• Put lubricated catheter back in tray
  • Be sure all equipment is set up before cleansing

10. Open labia (see diagram above)

  • Use your left hand to open the labia; if you are left-handed, use your right hand.
  • Keep labia apart until the catheter is in place.

11. Cleanse the urethral opening (see diagram above)

  • With one hand, use forceps to pick up one cotton ball and clean one side of the urethral opening.
  • With a second ball, clean the other side of the urethral opening.
  • With two new cotton balls, clean over the urethral opening.
  • Use each cotton ball for only one stroke from front to back. Never re-use.
  • Drop used cotton balls on white paper surrounding the tray.

12. Insert the sterile catheter

  • Still holding the labia apart, pick up the catheter with your “sterile” hand, about 4 inches from the tip.
  • Gently insert the catheter into the urethral opening until the urine flows, directing it upward and forward. Don’t let fingertips of gloves touch labia or any part of the area around the rectum and urethral opening.
  • Insert one inch further.

Problems:

If you have difficulty finding the urinary opening, mark the vaginal opening by leaving the last cotton ball, or a tampon, in the vaginal opening.

If you should insert the catheter into the vagina by mistake, use a new catheter kit.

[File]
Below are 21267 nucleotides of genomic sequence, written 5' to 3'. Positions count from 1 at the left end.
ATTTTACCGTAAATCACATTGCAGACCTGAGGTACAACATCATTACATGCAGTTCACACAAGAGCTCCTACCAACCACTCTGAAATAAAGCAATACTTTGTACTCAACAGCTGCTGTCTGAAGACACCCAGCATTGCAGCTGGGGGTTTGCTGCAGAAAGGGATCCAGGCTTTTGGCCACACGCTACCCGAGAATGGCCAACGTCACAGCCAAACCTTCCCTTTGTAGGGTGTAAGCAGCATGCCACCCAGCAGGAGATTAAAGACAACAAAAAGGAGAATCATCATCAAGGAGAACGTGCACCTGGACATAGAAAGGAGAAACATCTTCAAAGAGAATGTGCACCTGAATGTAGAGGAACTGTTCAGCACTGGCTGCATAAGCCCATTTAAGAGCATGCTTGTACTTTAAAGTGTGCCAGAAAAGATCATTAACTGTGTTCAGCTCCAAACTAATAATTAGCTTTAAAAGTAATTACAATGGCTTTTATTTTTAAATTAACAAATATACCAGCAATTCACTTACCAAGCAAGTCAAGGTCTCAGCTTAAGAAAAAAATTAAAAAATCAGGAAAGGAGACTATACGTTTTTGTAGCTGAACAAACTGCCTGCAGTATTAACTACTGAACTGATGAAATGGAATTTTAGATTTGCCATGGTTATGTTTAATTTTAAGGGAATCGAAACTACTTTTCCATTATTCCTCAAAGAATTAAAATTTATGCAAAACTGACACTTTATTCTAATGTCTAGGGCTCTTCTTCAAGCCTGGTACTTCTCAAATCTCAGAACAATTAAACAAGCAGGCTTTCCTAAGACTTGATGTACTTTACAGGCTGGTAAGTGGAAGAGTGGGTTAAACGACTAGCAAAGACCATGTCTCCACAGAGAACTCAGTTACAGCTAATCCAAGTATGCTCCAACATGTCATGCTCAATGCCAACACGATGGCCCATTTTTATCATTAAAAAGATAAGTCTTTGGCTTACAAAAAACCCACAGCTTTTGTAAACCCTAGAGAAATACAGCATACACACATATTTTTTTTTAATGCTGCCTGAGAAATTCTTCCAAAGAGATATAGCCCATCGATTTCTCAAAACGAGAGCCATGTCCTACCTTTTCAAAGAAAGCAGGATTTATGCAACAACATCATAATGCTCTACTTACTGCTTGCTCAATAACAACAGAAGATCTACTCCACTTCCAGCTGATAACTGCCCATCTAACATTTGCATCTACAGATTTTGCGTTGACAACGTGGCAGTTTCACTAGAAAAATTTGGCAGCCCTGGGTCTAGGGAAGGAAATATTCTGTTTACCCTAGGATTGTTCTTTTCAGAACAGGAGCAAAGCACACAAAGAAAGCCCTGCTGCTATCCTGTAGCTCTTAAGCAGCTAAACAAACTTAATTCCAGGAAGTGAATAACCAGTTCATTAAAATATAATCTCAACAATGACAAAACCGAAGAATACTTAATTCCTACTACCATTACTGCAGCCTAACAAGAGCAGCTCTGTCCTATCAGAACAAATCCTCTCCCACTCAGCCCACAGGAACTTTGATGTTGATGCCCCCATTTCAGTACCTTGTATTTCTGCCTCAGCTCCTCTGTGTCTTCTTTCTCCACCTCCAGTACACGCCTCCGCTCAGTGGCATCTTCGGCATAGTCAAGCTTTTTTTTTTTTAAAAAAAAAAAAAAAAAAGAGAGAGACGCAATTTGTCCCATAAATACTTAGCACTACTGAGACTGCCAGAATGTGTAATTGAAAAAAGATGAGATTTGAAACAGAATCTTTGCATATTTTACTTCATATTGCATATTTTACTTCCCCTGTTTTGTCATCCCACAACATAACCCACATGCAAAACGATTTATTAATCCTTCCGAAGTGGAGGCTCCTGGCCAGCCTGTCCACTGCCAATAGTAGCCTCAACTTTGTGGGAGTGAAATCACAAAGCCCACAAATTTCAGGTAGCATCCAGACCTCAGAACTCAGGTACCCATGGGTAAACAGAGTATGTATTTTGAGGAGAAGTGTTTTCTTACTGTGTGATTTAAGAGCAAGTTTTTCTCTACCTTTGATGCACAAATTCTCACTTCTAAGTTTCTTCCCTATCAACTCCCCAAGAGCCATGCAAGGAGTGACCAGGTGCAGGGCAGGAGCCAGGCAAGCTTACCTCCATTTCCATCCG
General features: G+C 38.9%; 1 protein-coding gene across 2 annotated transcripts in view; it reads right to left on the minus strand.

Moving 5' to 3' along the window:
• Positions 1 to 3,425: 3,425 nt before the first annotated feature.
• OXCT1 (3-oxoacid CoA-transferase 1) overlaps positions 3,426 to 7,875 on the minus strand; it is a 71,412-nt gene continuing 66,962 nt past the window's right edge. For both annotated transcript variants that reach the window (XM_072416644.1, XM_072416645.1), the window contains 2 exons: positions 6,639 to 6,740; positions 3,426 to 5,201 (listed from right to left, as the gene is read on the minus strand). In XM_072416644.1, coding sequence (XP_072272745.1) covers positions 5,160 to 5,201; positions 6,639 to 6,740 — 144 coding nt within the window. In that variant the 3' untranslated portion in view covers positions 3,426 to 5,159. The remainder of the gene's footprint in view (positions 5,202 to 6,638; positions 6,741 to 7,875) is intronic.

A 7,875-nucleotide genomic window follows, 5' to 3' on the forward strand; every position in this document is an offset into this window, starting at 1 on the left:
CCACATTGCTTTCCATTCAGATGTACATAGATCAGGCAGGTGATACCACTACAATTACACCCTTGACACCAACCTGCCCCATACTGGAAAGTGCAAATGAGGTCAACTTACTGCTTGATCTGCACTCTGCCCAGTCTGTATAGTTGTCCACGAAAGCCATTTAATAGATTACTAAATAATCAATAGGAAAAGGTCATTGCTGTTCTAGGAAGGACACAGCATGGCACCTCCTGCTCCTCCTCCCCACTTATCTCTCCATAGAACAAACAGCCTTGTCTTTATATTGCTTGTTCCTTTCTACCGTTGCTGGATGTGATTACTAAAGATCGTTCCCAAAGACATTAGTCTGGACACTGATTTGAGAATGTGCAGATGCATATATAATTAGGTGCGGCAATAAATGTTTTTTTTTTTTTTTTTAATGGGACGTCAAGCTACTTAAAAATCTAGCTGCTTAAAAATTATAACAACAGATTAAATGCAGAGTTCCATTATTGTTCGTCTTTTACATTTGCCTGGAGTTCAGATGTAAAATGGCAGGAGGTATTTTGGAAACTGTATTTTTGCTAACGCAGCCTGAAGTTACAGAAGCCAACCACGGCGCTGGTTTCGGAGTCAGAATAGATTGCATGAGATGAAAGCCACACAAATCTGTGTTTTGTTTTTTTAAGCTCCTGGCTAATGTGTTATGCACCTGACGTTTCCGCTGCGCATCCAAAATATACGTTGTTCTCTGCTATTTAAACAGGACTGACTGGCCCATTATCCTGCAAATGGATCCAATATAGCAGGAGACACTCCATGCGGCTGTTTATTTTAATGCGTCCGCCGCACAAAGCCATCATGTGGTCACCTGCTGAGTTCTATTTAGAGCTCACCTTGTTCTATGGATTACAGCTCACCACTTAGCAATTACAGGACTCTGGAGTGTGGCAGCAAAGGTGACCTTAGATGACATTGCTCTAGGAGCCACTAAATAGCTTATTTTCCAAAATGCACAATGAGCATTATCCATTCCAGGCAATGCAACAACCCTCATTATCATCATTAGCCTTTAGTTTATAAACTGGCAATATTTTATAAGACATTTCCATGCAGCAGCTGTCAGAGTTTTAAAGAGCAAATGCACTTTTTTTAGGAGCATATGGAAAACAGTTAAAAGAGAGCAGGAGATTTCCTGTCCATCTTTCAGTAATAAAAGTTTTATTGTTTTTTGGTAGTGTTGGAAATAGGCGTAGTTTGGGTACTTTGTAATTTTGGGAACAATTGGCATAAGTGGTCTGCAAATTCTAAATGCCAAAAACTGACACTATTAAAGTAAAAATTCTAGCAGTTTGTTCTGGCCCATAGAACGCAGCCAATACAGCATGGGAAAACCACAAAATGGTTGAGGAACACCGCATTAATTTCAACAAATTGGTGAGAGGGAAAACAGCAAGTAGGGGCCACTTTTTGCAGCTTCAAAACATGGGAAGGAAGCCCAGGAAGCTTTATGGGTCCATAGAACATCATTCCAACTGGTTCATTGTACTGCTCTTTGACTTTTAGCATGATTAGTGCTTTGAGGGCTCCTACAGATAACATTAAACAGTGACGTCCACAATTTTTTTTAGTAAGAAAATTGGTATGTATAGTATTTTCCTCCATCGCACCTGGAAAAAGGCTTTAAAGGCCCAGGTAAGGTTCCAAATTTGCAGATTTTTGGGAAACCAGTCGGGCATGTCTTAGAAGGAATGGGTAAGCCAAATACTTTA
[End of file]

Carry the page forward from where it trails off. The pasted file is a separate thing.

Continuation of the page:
If you should have a spasm while catheterizing, stop and wait until the spasm has passed and then continue.

If you meet continued resistance, stop and call your doctor. Do not force the catheter in.

13. Hold end of catheter in the tray and wait for urine to drain. If the bladder seems empty, but you aren’t sure if the catheter tip is all the way in, apply pressure on the abdomen over your bladder with the palm of your hand, or, cough. A small amount of residual urine will be expelled if the catheter is in the right place.

14. Gently withdraw the catheter when the urine stops draining. Do not drain more than 500 cc of urine at one time. If there is more than 500 cc, clamp the catheter for 5-10m minutes before draining another 500 cc or the remainder.

15. Measure the amount of urine and record the amount urinated and the residual amount if you are keeping an accurate record.

16. Examine the urine and contact your nurse or doctor, IF you see:

  • Any change in the color or odor of the urine
  • Cloudiness in the urine
  • Bleeding or sediment in the urine

17. Discard all used supplies

18. Wash your hands

19. Drink cranberry or prune juice to promote acidic urine and reduce the risk of urinary tract infections.

PROCEDURE FOR INTERMITTENT CATHETERIZATION – CLEAN TECHNIQURE – MALE

1. Gather the necessary equipment

  • Special Intermittent Catheterization Pack
  • Basin of water
  • Soap
  • Three (3) disposable paper wash cloths